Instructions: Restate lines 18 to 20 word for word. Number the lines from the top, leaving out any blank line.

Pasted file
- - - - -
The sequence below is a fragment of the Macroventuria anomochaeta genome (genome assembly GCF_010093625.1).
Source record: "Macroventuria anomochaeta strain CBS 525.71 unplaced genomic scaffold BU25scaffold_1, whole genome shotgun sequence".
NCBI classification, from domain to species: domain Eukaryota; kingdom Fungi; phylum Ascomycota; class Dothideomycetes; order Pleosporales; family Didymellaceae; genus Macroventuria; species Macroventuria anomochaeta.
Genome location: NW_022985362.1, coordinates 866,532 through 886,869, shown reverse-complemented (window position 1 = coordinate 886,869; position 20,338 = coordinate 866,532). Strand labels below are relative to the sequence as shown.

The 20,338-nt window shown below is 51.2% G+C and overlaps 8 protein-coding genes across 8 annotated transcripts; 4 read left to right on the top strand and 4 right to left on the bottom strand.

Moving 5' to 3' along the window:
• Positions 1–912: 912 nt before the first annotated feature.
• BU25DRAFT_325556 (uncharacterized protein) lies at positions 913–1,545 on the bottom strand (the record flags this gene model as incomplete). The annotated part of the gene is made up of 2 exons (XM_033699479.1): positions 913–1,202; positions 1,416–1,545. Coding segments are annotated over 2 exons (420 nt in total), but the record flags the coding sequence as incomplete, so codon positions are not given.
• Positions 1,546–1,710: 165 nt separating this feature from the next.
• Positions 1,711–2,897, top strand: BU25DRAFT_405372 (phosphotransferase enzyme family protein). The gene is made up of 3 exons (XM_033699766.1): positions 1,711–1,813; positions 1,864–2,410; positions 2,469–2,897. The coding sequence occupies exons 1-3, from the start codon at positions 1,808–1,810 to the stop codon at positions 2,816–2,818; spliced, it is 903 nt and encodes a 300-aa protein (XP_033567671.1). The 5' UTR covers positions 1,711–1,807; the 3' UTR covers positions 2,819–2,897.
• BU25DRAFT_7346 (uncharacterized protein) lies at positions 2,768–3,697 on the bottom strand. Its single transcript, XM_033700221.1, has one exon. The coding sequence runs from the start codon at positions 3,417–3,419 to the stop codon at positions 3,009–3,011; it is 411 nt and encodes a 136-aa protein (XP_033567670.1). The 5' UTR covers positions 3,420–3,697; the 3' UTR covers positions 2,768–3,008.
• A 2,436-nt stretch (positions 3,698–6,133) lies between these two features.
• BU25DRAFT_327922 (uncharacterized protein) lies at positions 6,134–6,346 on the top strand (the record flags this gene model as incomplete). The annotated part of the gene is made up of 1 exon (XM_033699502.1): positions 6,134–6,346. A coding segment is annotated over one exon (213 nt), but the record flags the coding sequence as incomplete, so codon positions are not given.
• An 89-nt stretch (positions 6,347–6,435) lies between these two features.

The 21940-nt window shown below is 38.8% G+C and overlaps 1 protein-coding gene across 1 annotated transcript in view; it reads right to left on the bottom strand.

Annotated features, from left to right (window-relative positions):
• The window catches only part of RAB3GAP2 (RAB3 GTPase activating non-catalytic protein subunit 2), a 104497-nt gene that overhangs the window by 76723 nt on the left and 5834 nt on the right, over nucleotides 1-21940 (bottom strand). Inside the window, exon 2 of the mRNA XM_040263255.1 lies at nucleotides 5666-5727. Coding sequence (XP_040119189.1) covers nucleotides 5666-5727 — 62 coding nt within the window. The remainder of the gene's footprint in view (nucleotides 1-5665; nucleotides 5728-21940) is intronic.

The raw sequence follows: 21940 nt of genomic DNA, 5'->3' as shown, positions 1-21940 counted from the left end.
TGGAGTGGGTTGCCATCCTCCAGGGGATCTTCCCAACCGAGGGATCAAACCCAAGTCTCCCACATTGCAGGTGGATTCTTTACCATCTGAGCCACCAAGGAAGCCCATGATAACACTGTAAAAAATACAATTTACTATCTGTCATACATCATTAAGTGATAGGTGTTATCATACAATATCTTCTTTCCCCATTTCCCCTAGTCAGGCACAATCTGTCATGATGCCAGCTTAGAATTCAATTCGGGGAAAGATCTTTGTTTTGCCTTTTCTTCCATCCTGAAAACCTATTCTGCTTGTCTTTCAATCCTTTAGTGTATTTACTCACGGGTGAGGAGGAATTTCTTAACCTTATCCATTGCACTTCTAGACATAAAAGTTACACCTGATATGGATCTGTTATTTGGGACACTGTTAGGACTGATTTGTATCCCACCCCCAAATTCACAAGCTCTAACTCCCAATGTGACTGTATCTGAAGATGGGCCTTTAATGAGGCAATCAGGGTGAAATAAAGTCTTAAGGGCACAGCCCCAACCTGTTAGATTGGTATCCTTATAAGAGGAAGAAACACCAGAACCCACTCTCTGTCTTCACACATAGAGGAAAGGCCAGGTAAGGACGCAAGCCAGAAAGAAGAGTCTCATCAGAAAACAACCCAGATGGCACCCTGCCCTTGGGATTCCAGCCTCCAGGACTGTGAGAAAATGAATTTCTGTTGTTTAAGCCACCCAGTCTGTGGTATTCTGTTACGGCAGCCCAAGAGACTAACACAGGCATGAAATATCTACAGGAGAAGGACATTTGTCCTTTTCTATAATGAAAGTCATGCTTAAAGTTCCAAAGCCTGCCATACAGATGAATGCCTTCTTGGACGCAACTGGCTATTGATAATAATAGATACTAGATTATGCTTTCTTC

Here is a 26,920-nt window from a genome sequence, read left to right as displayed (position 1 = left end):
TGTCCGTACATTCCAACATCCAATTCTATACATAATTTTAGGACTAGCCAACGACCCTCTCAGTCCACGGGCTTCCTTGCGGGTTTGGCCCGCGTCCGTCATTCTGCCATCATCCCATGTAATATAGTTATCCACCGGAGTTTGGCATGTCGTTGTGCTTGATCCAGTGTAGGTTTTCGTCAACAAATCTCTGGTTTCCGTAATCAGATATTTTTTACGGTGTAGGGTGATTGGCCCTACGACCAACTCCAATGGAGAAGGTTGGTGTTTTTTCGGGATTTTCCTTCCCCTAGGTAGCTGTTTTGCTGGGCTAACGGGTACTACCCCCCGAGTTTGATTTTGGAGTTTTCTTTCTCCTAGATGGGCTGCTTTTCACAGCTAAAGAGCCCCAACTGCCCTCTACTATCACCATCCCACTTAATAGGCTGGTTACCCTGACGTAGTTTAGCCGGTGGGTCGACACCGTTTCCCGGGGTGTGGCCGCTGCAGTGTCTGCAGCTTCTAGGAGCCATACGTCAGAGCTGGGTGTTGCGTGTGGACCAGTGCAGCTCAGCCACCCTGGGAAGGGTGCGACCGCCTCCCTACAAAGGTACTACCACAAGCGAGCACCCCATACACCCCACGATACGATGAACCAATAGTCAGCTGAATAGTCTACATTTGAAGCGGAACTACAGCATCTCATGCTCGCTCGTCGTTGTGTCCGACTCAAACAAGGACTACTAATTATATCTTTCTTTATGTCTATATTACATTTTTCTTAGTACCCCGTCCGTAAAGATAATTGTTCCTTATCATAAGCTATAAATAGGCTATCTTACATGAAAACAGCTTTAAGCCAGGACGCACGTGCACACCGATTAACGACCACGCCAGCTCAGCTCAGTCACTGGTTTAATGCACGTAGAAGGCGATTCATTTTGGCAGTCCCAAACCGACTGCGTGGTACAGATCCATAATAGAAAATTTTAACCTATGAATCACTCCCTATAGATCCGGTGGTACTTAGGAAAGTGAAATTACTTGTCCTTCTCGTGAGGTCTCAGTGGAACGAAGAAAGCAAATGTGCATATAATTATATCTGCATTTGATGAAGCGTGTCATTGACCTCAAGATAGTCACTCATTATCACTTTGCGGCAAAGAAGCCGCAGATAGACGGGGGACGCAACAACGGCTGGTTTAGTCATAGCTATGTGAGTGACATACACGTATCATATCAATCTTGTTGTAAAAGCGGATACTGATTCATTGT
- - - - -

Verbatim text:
The raw sequence follows: 21940 nt of genomic DNA, 5'->3' as shown, positions 1-21940 counted from the left end.
TGGAGTGGGTTGCCATCCTCCAGGGGATCTTCCCAACCGAGGGATCAAACCCAAGTCTCCCACATTGCAGGTGGATTCTTTACCATCTGAGCCACCAAGGAAGCCCATGATAACACTGTAAAAAATACAATTTACTATCTGTCATACATCATTAAGTGATAGGTGTTATCATACAATATCTTCTTTCCCCATTTCCCCTAGTCAGGCACAATCTGTCATGATGCCAGCTTAGAATTCAATTCGGGGAAAGATCTTTGTTTTGCCTTTTCTTCCATCCTGAAAACCTATTCTGCTTGTCTTTCAATCCTTTAGTGTATTTACTCACGGGTGAGGAGGAATTTCTTAACCTTATCCATTGCACTTCTAGACATAAAAGTTACACCTGATATGGATCTGTTATTTGGGACACTGTTAGGACTGATTTGTATCCCACCCCCAAATTCACAAGCTCTAACTCCCAATGTGACTGTATCTGAAGATGGGCCTTTAATGAGGCAATCAGGGTGAAATAAAGTCTTAAGGGCACAGCCCCAACCTGTTAGATTGGTATCCTTATAAGAGGAAGAAACACCAGAACCCACTCTCTGTCTTCACACATAGAGGAAAGGCCAGGTAAGGACGCAAGCCAGAAAGAAGAGTCTCATCAGAAAACAACCCAGATGGCACCCTGCCCTTGGGATTCCAGCCTCCAGGACTGTGAGAAAATGAATTTCTGTTGTTTAAGCCACCCAGTCTGTGGTATTCTGTTACGGCAGCCCAAGAGACTAACACAGGCATGAAATATCTACAGGAGAAGGACATTTGTCCTTTTCTATAATGAAAGTCATGCTTAAAGTTCCAAAGCCTGCCATACAGATGAATGCCTTCTTGGACGCAACTGGCTATTGATAATAATAGATACTAGATTATGCTTTCTTC

Here is a 26,920-nt window from a genome sequence, read left to right as displayed (position 1 = left end):